One of the key goals of marketing your neurology or PM&R practice is to become known as a likable expert in your community. One of the best ways to achieve this is by becoming a media expert that news outlets can turn to when they need subject-matter expertise for a story.
It may seem as if Dr. Oz and that ilk have that role locked up, but it isn’t quite as difficult as you might think to carve out a media niche for yourself. Whether in print, online, or onscreen, journalists need medical professionals to provide accurate information and to lend an air of legitimacy to their reporting.
Here are a few steps you can take to be top of mind for the reporters in your area.
Make yourself available. There are several websites that connect reporters with experts for their stories. Sign up for services such as Help a Reporter Out, ProfNet, or Expert Engine to receive emails about, or to be found in searches for, your specific area of expertise.
Pitch a story. You don’t have to wait to be contacted; you can reach out to news outlets with your good ideas. Pay attention to the news and think about how you can put it in perspective for the outlet’s readers or listeners. Think like a reporter here and consider what their audience wants to learn about. What does a national story mean for your local community? Is there new research that could affect their health? Is there a seasonal topic that needs to be addressed?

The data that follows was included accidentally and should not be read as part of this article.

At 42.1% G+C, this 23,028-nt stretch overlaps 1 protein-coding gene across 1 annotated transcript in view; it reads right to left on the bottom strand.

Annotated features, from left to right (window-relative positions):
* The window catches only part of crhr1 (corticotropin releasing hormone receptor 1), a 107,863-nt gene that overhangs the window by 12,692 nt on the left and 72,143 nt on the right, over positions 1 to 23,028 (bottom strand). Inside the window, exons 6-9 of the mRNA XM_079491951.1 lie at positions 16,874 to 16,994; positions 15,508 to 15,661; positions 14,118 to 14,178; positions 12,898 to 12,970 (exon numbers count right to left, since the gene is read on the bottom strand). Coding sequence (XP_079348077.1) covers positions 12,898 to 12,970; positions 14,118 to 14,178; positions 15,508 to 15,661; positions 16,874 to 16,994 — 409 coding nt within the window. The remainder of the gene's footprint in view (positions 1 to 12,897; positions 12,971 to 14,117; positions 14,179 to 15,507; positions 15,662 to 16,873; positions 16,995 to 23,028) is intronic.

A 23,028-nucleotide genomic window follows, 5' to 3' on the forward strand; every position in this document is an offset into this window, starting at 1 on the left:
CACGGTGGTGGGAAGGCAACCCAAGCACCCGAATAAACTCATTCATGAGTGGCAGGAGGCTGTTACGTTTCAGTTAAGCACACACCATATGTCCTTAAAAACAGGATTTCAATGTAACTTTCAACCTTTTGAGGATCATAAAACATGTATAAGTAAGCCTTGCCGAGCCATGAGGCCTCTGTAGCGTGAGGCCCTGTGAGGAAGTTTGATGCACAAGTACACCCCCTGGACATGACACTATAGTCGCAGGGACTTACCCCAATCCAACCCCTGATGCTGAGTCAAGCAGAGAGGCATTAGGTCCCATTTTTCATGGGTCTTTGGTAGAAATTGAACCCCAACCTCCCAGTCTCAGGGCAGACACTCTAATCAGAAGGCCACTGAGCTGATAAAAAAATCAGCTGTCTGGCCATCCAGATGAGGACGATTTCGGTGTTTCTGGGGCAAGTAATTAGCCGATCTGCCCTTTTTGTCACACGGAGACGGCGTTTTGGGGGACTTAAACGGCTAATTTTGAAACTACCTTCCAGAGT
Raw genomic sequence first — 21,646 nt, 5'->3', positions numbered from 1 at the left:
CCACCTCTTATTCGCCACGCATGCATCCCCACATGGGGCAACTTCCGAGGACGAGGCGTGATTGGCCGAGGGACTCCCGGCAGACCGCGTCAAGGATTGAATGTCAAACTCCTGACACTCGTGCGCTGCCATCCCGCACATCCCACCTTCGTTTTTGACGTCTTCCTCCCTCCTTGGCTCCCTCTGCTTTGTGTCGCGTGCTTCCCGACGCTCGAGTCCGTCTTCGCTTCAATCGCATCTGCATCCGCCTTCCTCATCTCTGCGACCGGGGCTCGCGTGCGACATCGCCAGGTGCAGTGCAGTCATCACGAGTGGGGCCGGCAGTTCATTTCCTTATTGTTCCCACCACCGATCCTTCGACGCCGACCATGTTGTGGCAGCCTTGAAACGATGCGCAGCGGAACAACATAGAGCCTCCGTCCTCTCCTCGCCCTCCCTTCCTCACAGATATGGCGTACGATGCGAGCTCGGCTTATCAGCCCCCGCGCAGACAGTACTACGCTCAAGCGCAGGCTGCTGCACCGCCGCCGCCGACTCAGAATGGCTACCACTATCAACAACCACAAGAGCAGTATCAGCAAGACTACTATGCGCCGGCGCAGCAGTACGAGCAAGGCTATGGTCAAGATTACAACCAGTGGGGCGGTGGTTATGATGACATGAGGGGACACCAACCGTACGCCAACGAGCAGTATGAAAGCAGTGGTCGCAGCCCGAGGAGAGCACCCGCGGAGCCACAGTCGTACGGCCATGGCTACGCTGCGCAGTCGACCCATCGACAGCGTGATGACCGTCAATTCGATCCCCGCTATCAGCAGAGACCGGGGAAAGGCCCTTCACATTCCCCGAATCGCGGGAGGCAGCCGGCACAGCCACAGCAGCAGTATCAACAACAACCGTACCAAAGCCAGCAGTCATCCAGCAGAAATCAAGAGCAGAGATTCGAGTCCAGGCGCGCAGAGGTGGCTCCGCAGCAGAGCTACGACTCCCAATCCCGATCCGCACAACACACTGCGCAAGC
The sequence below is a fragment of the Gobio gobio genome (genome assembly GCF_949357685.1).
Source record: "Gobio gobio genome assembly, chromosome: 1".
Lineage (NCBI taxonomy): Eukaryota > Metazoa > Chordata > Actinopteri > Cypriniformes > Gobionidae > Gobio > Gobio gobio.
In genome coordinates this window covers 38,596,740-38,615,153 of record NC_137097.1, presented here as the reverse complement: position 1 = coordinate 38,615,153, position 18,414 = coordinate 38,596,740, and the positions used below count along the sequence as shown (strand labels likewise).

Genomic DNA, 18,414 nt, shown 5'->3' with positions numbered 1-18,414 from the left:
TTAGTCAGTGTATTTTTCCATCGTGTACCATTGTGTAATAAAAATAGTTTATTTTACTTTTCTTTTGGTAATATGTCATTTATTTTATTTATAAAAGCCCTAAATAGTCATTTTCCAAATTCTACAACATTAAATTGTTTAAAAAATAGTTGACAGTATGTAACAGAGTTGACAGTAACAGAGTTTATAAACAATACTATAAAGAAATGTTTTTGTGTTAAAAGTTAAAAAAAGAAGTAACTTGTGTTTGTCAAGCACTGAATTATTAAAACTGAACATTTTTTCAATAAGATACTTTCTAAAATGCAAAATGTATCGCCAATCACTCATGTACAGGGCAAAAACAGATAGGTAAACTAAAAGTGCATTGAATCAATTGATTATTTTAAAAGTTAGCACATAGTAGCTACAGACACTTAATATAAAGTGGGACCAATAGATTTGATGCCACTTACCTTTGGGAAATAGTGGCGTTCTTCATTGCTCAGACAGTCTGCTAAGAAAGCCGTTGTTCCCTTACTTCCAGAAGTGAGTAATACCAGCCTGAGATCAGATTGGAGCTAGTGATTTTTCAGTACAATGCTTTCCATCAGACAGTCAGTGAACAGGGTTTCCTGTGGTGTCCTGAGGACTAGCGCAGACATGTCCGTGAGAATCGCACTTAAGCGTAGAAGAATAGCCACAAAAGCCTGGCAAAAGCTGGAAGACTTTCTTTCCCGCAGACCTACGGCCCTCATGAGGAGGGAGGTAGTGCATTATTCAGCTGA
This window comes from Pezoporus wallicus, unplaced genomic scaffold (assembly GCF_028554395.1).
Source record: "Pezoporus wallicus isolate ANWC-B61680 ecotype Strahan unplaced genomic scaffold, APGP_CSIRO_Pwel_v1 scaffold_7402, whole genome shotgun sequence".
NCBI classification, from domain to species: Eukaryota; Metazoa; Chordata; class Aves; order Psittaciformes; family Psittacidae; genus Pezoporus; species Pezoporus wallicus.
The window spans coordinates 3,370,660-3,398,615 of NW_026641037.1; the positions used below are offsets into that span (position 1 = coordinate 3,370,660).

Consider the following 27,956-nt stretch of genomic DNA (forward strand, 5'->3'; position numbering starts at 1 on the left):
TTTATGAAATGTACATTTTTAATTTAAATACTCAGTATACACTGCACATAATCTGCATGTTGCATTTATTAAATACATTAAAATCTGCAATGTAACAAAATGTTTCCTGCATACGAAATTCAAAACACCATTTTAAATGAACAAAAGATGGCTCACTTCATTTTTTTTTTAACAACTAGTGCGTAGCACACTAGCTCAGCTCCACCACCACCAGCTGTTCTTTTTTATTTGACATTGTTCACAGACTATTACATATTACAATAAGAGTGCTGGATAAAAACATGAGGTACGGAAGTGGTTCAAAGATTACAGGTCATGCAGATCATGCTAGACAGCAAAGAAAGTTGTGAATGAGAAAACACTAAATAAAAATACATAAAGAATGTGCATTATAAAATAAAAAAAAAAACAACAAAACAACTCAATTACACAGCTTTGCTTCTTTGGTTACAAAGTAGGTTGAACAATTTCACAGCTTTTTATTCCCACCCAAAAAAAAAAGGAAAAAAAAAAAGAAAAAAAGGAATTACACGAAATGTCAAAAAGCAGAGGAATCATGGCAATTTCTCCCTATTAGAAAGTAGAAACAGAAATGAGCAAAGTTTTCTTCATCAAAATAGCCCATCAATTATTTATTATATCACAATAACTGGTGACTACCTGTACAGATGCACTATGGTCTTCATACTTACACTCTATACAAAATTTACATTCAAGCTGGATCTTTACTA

For example, a neurology topic isn’t going to be popular during the current coronavirus pandemic, but you could provide insight for those with other medical issues about how to get the care they need during this challenging time, discussing the safest ways to interact with the healthcare system, including utilization of telemedicine services. There is a way to make your expertise newsworthy.
Remember that you’ll be talking to the non-medical community. They don’t speak medicalese, so you need to be able to discuss a topic in layman’s terms. Demonstrate that you are comfortable with that in your pitch and other communications with reporters. If it doesn’t come naturally to you, try the Plain Language Thesaurus published by the CDC to get more comfortable.
Show that you respect a reporter’s time. They work on tight deadlines and need a quick turnaround when they ask for an interview or a comment. Let them know immediately if you are available or not and provide what they need in a timely manner.
Ask for future opportunities. When you work with a reporter, let them know you’d love to be contacted again. Promise to help them yourself or, if you don’t have the needed expertise, to help them find someone who can.
You have a career’s worth of expertise to share with the world. By becoming a media resource, you position yourself as the likable expert in your community. Best of all, you’ll get to share accurate health information with the public while making it easier for patients to find you when they need you. It’s truly a winning situation for everyone involved.